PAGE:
Long revered for his innovative approach to the electric guitar, composer Elliott Sharp's laudable but lesser known skills as a saxophonist finally come to the fore on Aggregat
. Accompanied by bassist Brad Jones
and drummer Ches Smith
, Sharp performs on soprano and tenor saxophones, in addition to his main axe. In light of Sharp's oeuvre, this atypically straightforward trio setting intriguingly frames his progressive aesthetic within the context of a cross-generational ensemble.
Jones came to prominence performing with the The Jazz Passengers
and Marc Ribot
in the Downtown NYC scene, a decade after luminaries like Sharp and John Zorn
had established a creative foothold. Smith's resume bridges the gap between generations, with memberships in the bands of veterans such as Ribot and Tim Berne
, as well as in those of younger peers like Mary Halvorson
and Trevor Dunn
. Transcending differences in age and experience, the trio revels in freewheeling avant-garde accord, infusing every twist, turn and detour of Sharp's idiosyncratic interpretations of the jazz tradition with vim and vigor.
Although Sharp's solo guitar recording Sharp? Monk? Sharp! Monk!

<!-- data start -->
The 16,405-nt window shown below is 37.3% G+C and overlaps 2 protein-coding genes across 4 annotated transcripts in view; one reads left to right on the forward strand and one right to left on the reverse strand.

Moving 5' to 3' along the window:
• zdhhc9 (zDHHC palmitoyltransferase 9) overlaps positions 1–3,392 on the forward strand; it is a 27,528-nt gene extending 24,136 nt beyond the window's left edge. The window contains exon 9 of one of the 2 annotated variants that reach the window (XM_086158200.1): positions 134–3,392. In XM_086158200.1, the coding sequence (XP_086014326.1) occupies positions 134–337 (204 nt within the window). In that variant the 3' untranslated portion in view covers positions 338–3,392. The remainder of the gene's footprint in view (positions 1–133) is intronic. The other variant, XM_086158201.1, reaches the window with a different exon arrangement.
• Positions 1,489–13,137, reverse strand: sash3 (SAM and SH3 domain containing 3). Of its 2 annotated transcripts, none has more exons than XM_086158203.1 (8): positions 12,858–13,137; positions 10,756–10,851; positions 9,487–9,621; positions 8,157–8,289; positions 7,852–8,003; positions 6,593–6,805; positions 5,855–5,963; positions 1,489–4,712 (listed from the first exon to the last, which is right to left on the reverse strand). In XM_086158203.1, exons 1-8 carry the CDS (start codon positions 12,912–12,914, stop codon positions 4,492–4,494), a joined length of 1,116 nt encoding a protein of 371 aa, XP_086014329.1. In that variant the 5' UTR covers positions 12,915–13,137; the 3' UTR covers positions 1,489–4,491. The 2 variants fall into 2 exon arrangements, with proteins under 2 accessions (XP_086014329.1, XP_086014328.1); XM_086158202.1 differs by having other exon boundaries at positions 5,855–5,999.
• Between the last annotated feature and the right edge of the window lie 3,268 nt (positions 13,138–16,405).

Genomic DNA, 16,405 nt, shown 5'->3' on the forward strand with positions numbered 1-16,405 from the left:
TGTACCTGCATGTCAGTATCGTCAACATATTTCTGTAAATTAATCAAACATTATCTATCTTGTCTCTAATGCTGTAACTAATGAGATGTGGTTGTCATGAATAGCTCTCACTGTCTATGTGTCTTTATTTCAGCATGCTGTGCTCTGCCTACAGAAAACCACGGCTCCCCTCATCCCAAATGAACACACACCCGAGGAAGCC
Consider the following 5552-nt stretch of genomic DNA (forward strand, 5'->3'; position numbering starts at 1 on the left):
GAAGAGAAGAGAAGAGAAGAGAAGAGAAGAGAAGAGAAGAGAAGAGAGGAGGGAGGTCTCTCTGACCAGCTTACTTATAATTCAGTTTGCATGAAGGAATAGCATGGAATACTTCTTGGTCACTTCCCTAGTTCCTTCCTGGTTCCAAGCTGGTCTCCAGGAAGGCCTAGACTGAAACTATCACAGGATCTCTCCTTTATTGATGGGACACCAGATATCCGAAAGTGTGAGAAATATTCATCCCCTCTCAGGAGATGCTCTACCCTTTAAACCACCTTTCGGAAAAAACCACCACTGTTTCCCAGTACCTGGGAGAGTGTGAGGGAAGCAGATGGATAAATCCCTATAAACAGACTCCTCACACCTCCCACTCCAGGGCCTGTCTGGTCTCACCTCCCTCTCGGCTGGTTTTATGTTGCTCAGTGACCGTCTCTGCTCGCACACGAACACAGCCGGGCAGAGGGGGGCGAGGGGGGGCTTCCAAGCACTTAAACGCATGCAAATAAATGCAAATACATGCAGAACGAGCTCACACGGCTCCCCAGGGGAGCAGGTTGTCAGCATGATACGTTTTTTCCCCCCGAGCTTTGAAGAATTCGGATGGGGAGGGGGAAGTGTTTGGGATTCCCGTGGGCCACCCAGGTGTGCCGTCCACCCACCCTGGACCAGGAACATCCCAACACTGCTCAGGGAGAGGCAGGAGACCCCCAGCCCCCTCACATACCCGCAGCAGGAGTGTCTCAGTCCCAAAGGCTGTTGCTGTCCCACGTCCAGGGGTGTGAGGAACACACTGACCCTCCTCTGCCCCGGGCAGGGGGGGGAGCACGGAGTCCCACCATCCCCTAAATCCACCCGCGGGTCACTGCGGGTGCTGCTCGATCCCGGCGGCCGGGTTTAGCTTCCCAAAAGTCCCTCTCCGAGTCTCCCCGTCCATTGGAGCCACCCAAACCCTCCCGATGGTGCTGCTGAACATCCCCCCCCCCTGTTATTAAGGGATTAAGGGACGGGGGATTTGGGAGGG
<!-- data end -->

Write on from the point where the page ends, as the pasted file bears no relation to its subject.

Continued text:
(Clean Feed, 2006) confirmed his interest in more conventional aspects of the jazz canon, little in his discography (other than some soundtrack work) will prepare listeners for the thorny saxophone driven bop that dominates this session. The buoyant opener, "Nucular," is dedicated to Sonny Rollins
and exudes the sort of pliant rhythmic sensibility and bracing melodic invention that the honoree is renowned for, albeit intensified with an expressionistic, Ayler-esque flair. More abstract fare, like the spiky "Mal Du Droit" and the roiling "Estuary," emphasize Sharp's most outré sensibilities; his glottal avian refrains and warbling trills negotiate all manner of vertiginous angles and dissonant intervals, oblique structural facets that Jones and Smith keenly underscore with an elastic sense of time and wide range of textural dynamics.
Half the tunes highlight Sharp's singular saxophone prowess, while the remainder feature his kaleidoscopic fretwork, which is as distinctive as his highly personalized reed technique. From the reverb-drenched surrealism of Spaghetti Western-inspired fanfares ("Satan Sandwich") and wily deconstructed blues ("Hard Landing"), to blistering free bop ("The Grip"), futuristic cyber-punk ("Positronics") and phantasmagoric tone poems ("Refractory"), Sharp's peerless six-string wizardry surpasses stylistic limitations as readily as genre clichés.
Though sonically adventurous, Aggregat
is ultimately far more accessible than Sharp's usual releases, revealing a diverse array of multihued charms upon repeated spins.